The detailed descriptions which follow are presented in part in terms of algorithms and symbolic representations of operations on data bits within a computer memory representing alphanumeric characters or other information. These descriptions and representations are the means used by those skilled in data processing arts to most effectively convey the substance of their work to others skilled in the art.
An algorithm is here, and generally, conceived to be a self-consistent sequence of steps leading to a desired result. These steps are those requiring physical manipulations of physical quantities. Usually, though not necessarily, these quantities take the form of electrical or magnetic signals capable of being stored, transferred, combined, compared, and otherwise manipulated. It proves convenient at times, principally for reasons of common usage, to refer to these signals as bits, values, symbols, characters, display data, terms, numbers, or the like. It should be borne in mind, however, that all of these and similar terms are to be associated with the appropriate physical quantities and are merely used here as convenient labels applied to these quantities.
Some algorithms may use data structures for both inputting information and producing the desired result. Data structures greatly facilitate data management by data processing systems, and are not accessible except through sophisticated software systems. Data structures are not the information content of a memory; rather they represent specific electronic structural elements which impart a physical organization on the information stored in memory. More than mere abstraction, the data structures are specific electrical or magnetic structural elements in memory which simultaneously represent complex data accurately and provide increased efficiency in computer operation.
Further, the manipulations performed are often referred to in terms, such as comparing or adding, commonly associated with mental operations performed by a human operator. No such capability of a human operator is necessary, or desirable in most cases, in some of the operations described herein which form part of the present disclosure; rather, the operations are machine operations. Useful machines for performing these operations of the present disclosure include general purpose digital computers or other similar devices. In all cases the distinction between the method operations in operating a computer and the method of computation itself should be recognized. The present disclosure relates to a method and apparatus for operating a computer in processing electrical or other (e.g., mechanical, chemical) physical signals to generate other desired physical signals.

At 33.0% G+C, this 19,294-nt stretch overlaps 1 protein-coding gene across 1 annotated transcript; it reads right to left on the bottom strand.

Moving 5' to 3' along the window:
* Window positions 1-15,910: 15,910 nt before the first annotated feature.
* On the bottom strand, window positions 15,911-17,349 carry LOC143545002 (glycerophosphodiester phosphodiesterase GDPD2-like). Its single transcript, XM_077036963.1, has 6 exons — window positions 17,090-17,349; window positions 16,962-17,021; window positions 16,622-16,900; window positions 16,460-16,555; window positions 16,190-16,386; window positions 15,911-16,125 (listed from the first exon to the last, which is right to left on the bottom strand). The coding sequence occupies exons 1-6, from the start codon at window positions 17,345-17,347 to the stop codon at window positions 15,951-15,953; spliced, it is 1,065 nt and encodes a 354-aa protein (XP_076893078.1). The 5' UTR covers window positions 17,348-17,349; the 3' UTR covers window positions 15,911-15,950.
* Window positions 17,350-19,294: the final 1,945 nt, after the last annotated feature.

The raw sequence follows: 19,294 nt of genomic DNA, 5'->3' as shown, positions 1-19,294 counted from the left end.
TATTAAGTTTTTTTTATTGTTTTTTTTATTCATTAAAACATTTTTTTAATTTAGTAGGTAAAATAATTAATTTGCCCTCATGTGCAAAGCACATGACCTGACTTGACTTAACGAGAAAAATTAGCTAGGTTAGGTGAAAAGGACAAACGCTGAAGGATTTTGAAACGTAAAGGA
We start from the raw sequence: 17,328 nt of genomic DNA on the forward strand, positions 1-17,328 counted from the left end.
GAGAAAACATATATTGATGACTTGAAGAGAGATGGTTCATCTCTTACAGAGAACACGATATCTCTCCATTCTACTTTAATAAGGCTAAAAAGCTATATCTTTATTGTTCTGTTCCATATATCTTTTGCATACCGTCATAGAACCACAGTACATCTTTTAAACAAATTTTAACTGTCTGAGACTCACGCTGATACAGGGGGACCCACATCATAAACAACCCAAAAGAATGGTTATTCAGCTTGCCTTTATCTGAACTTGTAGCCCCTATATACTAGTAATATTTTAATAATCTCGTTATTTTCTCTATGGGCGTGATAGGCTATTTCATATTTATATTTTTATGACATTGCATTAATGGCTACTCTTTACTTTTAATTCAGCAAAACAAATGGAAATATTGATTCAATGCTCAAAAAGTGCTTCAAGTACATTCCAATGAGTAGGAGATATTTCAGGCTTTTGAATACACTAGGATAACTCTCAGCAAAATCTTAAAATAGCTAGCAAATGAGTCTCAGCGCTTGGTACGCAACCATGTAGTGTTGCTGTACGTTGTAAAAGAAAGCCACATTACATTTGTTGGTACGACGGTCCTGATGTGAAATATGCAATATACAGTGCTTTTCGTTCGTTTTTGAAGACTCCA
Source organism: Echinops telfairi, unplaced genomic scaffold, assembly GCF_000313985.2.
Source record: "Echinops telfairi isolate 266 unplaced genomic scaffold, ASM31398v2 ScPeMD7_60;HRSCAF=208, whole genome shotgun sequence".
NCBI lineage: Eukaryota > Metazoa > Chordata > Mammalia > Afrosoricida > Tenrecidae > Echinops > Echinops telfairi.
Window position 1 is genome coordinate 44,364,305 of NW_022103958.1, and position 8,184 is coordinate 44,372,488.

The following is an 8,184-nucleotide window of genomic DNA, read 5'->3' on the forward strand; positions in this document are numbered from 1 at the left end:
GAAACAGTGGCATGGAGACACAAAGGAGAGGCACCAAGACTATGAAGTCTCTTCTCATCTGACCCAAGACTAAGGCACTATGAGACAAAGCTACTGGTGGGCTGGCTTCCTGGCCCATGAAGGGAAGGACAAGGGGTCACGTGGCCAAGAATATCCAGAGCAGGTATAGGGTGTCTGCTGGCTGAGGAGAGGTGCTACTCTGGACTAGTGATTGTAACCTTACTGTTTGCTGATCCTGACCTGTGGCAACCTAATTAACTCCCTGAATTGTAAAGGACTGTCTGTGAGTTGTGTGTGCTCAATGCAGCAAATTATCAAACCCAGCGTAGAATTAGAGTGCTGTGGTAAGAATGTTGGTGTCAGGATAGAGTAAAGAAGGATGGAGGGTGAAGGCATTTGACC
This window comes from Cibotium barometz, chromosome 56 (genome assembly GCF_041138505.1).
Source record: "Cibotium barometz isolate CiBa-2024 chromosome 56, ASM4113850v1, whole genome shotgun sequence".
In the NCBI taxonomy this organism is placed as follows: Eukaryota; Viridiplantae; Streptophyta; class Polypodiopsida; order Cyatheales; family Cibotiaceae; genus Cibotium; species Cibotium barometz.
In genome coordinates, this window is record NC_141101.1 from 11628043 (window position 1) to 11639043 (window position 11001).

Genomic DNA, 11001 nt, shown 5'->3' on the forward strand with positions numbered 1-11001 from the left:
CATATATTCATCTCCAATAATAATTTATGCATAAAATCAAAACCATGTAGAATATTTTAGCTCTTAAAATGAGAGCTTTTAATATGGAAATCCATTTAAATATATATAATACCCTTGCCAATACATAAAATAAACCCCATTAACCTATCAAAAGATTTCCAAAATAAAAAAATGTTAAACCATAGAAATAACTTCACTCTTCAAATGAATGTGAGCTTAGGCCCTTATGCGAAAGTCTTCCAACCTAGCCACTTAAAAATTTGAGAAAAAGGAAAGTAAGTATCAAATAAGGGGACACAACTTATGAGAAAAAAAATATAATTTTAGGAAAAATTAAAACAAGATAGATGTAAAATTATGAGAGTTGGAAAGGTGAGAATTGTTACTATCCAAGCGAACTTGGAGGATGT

The present disclosure also relates to an apparatus for performing these operations. This apparatus may be specifically constructed for the required purposes or it may comprise a general purpose computer as selectively activated or reconfigured by a computer program stored in the computer. The algorithms presented herein are not inherently related to any particular computer or other apparatus. In particular, various general purpose machines may be used with programs written in accordance with the teachings herein, or it may prove more convenient to construct more specialized apparatus to perform the required method steps. The required structure for a variety of these machines will be apparent from the description below.
A general purpose computer suitable for use with the present disclosure, in addition to containing the specialized instructions for performing the operations described in detail below, may also include operating system software. An exemplary operating system software is a WINDOWS operating system available from Microsoft Corporation of Redmond, Wash. Users of the computer activate computer programs or network resources to create “processes” which include both the general operation of the computer program along with specific operations.
The present disclosure deals with “object-oriented” software, and particularly with an “object-oriented” operating system. The “object-oriented” software is organized into “objects,” each comprising a block of computer instructions describing various procedures (“methods”) to be performed in response to “messages” sent to the object or “events” which occur with the object. Such operations include, for example, the manipulation of variables, the activation of an object by an external event, and the transmission of one or more messages to other objects.